Otto Feuer was born in Germany and recieved his artistic education at the Cooper Union in New York City. Fleischer Animated News’ May 1935 issue reported that Feuer was an inbetweener at that time. He primarily worked in Orestes Calpini’s unit at Fleischer and Famous. He left the studio by October 1945, as reported in Top Cel. In the early forties, he drew funny animal comics when he joined publisher Benjamin Sangor’s studio. He handled stories for Better Publications and Dell Comics’ Animal Comics, where he drew stories profiling Famous Studios’ Cilly Goose. Feuer became one of the main artists for DC’s funny animal comic lines (Comic Cavalcade, Animal Antics, Funny Stuff, Funny Folks), working on many features such as The Raccoon Kids, The Dodo and the Frog and Peter Porkchops. He founded his own animation studio for animated television commercials, Animotion Associates, working with Fleischer/Famous animators Graham Place and Reuben Grossman. Feuer later worked at Filmation in the 70s and early 80s, a haven for ex-Paramount animators during that time.The identifications for Watchman are culled from 1930s animation aficionado John Vincent’s mosaic, posted on his fantastic blog. The draft listing animators to their scenes, in the fashion of Fresh Vegetable Mystery, has not surfaced from this cartoon, but instead the storyboards and the footage list have. The standard turnaround time for a Fleischer short was six months from start to finish. It becomes fascinating to notice that the footage sheet for Watchman indicates animation started around December 1937 and later released August 1938 – an extra three months of production time. Did the delay in production coincide with the move from New York to Miami?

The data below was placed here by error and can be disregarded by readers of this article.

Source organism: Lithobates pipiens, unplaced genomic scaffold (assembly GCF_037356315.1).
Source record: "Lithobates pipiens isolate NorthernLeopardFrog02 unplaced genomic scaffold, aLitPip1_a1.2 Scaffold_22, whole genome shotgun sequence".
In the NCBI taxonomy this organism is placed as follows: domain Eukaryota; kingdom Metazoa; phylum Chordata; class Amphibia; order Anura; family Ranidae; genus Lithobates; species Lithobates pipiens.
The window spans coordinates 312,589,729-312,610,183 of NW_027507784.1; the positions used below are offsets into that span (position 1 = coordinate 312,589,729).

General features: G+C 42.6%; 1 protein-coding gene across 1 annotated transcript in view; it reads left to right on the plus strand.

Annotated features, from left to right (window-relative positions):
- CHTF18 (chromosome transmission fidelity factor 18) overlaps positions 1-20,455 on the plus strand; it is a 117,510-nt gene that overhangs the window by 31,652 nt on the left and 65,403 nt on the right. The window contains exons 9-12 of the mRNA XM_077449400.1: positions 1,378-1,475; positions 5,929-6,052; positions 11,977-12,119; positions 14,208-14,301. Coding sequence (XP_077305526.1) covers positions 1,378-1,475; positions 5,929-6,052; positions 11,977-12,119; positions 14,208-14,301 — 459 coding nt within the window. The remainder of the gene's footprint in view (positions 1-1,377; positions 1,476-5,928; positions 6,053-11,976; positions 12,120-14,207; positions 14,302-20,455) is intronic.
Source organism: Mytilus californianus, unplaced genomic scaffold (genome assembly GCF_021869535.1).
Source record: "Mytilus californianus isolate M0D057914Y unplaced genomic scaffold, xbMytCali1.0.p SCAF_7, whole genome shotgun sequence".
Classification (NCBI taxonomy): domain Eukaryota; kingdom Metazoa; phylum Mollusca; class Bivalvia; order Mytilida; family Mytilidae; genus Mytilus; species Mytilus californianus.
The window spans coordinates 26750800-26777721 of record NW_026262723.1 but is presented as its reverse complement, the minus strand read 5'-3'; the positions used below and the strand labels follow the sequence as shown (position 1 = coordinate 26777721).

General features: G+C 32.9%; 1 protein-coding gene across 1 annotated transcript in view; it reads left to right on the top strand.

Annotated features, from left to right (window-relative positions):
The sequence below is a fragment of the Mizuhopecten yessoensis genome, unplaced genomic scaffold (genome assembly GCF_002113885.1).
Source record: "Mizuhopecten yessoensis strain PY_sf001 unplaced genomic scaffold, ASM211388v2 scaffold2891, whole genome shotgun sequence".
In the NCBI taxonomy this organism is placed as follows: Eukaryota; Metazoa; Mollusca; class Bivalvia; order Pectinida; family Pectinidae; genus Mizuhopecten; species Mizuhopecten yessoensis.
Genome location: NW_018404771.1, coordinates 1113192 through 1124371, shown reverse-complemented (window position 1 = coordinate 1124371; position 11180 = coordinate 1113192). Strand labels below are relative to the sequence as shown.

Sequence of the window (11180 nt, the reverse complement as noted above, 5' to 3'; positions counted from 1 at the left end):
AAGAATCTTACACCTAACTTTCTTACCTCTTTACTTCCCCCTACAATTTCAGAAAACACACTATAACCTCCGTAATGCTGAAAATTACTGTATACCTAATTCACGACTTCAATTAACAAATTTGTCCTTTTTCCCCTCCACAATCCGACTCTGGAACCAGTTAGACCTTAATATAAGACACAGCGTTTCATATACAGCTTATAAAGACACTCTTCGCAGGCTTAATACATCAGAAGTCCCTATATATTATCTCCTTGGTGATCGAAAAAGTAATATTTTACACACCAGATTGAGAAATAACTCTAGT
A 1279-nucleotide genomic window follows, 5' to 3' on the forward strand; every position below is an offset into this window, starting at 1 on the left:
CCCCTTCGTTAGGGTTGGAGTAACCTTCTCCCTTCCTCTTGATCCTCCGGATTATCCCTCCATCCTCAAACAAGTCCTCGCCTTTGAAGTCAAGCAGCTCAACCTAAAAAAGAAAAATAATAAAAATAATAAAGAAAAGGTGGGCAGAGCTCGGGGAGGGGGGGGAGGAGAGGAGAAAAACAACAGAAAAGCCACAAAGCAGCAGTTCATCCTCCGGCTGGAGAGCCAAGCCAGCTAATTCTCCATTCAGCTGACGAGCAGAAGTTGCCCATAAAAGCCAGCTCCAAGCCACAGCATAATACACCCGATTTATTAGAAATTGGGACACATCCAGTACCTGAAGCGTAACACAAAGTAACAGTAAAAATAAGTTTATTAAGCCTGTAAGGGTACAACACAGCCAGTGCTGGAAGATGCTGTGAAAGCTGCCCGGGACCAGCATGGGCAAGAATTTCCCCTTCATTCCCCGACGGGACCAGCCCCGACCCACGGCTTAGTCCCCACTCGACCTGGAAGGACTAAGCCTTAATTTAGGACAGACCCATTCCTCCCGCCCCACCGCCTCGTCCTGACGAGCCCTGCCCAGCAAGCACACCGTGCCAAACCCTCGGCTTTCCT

The storyboards in Tom Johnson’s unit are a series of non-descript thumbnail sketches on each page rather than consecutive drawings – more or less “thinking on paper” — with names/footage amounts added later. The document does not fully match the on-screen action, indicative from the additional scene numbers scrawled in, often shot as one single scene and set up as another, according to the camera fielding. Both documents do not include the close-up of Al E. Katt winking to the camera, so there’s no credit on the video. It might have been included at the last minute, and it could be Johnson since the Fleischer directors could choose which scenes they wanted to animate, but it’s ambiguous at this point. (More clarification on this confusion posted here.)
Enjoy this week’s breakdown video – with a stunning new transfer!